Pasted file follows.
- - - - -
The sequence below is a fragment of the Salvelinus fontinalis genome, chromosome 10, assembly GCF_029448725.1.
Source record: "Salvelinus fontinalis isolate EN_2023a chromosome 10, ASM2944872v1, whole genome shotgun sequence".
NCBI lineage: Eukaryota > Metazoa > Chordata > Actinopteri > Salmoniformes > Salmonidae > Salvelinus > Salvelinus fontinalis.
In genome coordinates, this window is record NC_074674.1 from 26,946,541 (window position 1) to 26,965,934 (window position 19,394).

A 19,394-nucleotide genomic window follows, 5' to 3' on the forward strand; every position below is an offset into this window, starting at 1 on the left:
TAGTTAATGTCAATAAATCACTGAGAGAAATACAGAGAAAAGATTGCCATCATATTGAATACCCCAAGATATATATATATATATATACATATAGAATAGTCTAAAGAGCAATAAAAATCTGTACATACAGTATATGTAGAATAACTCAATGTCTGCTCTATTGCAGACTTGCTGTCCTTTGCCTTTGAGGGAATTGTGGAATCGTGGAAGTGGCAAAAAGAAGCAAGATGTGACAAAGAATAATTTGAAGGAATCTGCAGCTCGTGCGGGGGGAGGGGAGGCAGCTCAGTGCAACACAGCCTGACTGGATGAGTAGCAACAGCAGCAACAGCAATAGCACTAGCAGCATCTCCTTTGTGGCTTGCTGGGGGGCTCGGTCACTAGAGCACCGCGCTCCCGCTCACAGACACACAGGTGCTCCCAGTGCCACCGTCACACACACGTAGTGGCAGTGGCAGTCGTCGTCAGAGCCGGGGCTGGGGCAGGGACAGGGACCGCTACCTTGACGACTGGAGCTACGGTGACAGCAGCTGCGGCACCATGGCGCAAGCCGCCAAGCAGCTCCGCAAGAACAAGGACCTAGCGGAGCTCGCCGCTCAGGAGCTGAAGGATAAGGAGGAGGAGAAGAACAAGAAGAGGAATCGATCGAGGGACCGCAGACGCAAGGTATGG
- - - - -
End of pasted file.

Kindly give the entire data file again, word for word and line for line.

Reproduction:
The sequence below is a fragment of the Salvelinus fontinalis genome, chromosome 10, assembly GCF_029448725.1.
Source record: "Salvelinus fontinalis isolate EN_2023a chromosome 10, ASM2944872v1, whole genome shotgun sequence".
NCBI lineage: Eukaryota > Metazoa > Chordata > Actinopteri > Salmoniformes > Salmonidae > Salvelinus > Salvelinus fontinalis.
In genome coordinates, this window is record NC_074674.1 from 26,946,541 (window position 1) to 26,965,934 (window position 19,394).

A 19,394-nucleotide genomic window follows, 5' to 3' on the forward strand; every position below is an offset into this window, starting at 1 on the left:
TAGTTAATGTCAATAAATCACTGAGAGAAATACAGAGAAAAGATTGCCATCATATTGAATACCCCAAGATATATATATATATATATACATATAGAATAGTCTAAAGAGCAATAAAAATCTGTACATACAGTATATGTAGAATAACTCAATGTCTGCTCTATTGCAGACTTGCTGTCCTTTGCCTTTGAGGGAATTGTGGAATCGTGGAAGTGGCAAAAAGAAGCAAGATGTGACAAAGAATAATTTGAAGGAATCTGCAGCTCGTGCGGGGGGAGGGGAGGCAGCTCAGTGCAACACAGCCTGACTGGATGAGTAGCAACAGCAGCAACAGCAATAGCACTAGCAGCATCTCCTTTGTGGCTTGCTGGGGGGCTCGGTCACTAGAGCACCGCGCTCCCGCTCACAGACACACAGGTGCTCCCAGTGCCACCGTCACACACACGTAGTGGCAGTGGCAGTCGTCGTCAGAGCCGGGGCTGGGGCAGGGACAGGGACCGCTACCTTGACGACTGGAGCTACGGTGACAGCAGCTGCGGCACCATGGCGCAAGCCGCCAAGCAGCTCCGCAAGAACAAGGACCTAGCGGAGCTCGCCGCTCAGGAGCTGAAGGATAAGGAGGAGGAGAAGAACAAGAAGAGGAATCGATCGAGGGACCGCAGACGCAAGGTATGG